Students from South Lakes High School’s art program and the Initiative for Public Art Reston formally dedicated a new public art sculpture on the Lake Thoreau spillway on Monday.
The project is a culmination of a school year’s worth of work by the SLHS “STEAM Team,” says SLHS art teacher Marco Rando. The “STEAM” stands for Science, Technology, Engineering, Art and Math, and this year’s sculpture combines all those elements.
The piece is called Nothing Twice and represents the double helix of DNA, said Rando. The sculpture is made of galvanized steel, Strataglass (clear vinyl, iridescent film), and galvanized wire rope.
The students worked with a structural engineer, as well as with sculptor Mary Ann Mears, whose giant, yellow Reston Rondo was installed in front of the Hyatt Regency Reston in 2014.
“The double helix represents we are all different, yet all the same,” said Rando. “Originally, it was a spiral around a ribbon, but in working with Mears, the students learned about tensegrity — creating a structure with tension. That’s when we went to steel poles.”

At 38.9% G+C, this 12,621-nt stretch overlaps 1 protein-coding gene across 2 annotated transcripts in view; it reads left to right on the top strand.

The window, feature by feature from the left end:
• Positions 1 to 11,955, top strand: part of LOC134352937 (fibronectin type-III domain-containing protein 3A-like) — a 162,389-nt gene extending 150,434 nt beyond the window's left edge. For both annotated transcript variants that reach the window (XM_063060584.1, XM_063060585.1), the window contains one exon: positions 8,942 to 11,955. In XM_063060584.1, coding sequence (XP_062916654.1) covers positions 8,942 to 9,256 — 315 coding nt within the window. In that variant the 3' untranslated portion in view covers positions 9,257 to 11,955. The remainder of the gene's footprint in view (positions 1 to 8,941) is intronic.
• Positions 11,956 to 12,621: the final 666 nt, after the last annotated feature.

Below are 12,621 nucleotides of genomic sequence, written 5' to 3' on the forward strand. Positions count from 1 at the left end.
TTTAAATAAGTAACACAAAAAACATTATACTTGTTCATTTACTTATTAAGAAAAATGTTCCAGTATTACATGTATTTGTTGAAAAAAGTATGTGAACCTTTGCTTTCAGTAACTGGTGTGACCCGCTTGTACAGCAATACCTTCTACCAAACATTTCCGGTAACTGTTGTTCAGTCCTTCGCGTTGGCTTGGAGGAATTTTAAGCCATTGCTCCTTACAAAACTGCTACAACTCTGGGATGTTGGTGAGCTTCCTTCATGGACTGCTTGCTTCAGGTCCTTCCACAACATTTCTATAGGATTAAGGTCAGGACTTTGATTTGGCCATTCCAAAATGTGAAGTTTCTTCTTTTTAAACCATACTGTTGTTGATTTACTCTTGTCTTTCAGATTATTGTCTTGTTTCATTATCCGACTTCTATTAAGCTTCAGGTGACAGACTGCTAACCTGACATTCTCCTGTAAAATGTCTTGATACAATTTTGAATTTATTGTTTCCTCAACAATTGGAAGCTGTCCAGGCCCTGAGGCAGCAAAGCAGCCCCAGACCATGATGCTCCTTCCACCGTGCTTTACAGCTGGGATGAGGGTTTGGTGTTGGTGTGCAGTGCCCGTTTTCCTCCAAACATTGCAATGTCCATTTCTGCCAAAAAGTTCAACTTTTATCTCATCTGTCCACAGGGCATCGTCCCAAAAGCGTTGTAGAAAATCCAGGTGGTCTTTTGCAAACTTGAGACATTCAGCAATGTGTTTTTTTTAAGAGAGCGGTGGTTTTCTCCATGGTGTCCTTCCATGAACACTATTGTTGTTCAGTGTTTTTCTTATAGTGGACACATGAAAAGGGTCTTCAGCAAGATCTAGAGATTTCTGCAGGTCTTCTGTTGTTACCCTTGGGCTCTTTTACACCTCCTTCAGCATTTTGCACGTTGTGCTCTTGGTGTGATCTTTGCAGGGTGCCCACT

Rando hopes the structure can stay in place until next spring.
Nothing Twice is a follow-up to the inaugural SLHS public art project, Pyramid of Light, which received many community kudos when it was installed on the spillway in 2014.
Rando and IPAR officials both said at Monday’s ceremony they hope to expand the program to other Reston lakes. The program depends on community support, and residents can make a donation to the program on IPAR’s website.
Members of the STEAM team are Darya Kharabi, Margaret Lashley, Tehmeena Salahin, Jonathan Doctor, Victoria Slaski, Carson Bush, Kathleen Roherty, Melissa Hadley and Ryan Monaco.